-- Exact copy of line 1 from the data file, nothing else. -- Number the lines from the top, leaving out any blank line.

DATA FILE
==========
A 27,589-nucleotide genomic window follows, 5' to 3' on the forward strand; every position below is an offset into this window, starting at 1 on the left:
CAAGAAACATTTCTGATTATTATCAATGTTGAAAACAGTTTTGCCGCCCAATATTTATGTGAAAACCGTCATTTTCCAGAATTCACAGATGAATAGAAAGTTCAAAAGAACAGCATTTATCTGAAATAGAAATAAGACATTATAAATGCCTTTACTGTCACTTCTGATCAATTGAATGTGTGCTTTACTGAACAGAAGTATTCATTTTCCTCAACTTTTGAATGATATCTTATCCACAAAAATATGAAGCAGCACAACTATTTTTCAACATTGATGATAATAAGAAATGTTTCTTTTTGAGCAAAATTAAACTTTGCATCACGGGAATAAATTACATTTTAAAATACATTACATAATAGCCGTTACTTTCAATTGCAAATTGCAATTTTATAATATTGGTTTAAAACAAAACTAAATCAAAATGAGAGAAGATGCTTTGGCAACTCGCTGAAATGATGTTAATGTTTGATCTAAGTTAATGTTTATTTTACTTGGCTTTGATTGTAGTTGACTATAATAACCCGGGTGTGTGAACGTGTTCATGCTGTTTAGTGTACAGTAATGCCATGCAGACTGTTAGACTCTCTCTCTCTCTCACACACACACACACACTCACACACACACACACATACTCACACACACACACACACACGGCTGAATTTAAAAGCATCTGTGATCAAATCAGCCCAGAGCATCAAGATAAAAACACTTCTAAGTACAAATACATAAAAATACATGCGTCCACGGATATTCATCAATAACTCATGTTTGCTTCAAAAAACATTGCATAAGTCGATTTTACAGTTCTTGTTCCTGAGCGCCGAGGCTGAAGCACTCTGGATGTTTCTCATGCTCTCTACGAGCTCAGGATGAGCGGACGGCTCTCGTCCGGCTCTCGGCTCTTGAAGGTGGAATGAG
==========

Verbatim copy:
A 27,589-nucleotide genomic window follows, 5' to 3' on the forward strand; every position below is an offset into this window, starting at 1 on the left: